The company needs to have a really strong sales pitch focusing on both the utility of offsetting projects and the need for companies to monitor their carbon emissions. As the company provides both as a service, it is only necessary for the company to sell to customers who may need 1 or both of these APIs. I think tying offsetting as a solution to carbon emissions is a very powerful tool for this company as it convinces potential clients that Cloverly can both identify a problem and provide a solution for the users of their technology.
With respect to civic engagement, there is both a lack of awareness and trust in the financial system to generate returns and a positive impact on the environment and other relevant social issues. The burden is currently on individuals to find and source mechanisms of positively engaging with the markets to generate a return while positively impacting areas of interest.
https://www.thisismoney.co.uk/money/diyinvesting/article-8898823/Tickr-investing-app-good-does-work.html This article is describing a company based out of the UK called Tickr which is focused on impact investing. The company utilizes two main mechanisms for enacting this sort of engagement with customers and investors. First is a focus on ESG linked ETFs (exchange traded funds) which are composites of companies pooled within a similar sector (in this case sustainability, renewable energy, impact, etc.). Second, is providing easy access to investing in carbon offsets. The company provides and directly demonstrates the impact an individuals’ investments have (the carbon reducing impact, the projects an individual is investing in, etc.).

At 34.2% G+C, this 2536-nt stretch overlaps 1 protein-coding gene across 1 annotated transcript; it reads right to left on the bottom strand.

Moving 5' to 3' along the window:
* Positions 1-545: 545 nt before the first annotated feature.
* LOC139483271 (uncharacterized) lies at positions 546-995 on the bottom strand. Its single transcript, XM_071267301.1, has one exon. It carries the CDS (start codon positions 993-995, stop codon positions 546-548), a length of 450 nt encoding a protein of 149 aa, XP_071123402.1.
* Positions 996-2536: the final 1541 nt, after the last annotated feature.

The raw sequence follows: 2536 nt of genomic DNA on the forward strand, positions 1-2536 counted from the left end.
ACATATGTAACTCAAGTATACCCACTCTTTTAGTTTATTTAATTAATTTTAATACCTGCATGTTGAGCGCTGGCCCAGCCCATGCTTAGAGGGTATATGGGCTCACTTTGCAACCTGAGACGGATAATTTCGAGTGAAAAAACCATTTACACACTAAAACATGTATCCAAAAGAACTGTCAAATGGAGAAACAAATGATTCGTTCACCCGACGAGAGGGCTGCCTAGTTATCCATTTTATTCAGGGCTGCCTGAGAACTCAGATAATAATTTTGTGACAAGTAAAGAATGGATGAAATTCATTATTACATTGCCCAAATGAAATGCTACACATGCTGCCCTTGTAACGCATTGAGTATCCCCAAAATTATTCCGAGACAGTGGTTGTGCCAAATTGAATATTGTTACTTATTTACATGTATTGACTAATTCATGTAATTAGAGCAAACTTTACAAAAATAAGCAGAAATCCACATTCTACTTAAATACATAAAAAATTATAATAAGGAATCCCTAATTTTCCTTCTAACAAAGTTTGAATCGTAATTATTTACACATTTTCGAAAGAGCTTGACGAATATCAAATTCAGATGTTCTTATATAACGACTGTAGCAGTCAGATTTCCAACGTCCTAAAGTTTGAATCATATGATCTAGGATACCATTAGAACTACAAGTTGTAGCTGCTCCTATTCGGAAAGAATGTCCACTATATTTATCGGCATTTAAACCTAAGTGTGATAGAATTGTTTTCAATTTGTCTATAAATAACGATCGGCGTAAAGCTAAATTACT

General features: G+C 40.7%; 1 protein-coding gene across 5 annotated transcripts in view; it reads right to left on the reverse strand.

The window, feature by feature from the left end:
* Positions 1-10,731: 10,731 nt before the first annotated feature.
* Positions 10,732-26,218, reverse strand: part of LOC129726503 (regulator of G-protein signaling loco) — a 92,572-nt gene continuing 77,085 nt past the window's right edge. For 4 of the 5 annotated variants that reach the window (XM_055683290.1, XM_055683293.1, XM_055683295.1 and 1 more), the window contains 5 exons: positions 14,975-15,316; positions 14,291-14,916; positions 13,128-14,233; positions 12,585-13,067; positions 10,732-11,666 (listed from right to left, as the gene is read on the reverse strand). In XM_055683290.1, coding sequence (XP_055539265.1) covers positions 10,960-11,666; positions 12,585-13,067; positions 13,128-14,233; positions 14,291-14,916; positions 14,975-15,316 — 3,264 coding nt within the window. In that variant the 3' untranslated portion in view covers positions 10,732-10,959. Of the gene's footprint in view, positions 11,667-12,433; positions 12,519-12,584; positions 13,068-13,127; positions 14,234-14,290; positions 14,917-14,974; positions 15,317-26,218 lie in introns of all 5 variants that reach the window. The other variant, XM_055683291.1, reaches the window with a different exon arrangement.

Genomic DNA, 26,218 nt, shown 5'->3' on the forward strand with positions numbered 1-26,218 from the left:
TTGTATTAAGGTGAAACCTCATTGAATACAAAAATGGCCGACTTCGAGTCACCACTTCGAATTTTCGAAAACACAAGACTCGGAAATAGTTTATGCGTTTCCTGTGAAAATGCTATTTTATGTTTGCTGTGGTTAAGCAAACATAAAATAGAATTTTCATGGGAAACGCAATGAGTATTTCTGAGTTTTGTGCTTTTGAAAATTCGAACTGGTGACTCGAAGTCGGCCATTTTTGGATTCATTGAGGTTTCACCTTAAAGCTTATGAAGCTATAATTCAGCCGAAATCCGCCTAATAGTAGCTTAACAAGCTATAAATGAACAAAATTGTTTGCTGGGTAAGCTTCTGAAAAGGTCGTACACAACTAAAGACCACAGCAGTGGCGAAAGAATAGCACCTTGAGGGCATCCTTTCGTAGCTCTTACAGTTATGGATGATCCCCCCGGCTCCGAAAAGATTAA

The main stakeholder is the public, specifically the financially engaged public that are otherwise investing with more mainstream applications like Fidelity, Vanguard, and Robin Hood. The technology is only effective, both from a company POV and an impact POV, if there is a large scale adoption among the public.
In order to deploy the technology, the company needs to attract an engaged customer base interested in having their investments actively and visually demonstrate an environmental and social impact. Second, this impact needs to be visible and significant enough for individuals to sacrifice a possible higher return in favor of ESG-linked affect. Finally, the technology needs to be user-friendly and facilitate trading in as similar a mechanism and with the same ease as competitors. At the end of the day, consumers want a product that is easy to use and can achieve the same utility as competitors while generating an additional impact above and beyond the competitor space.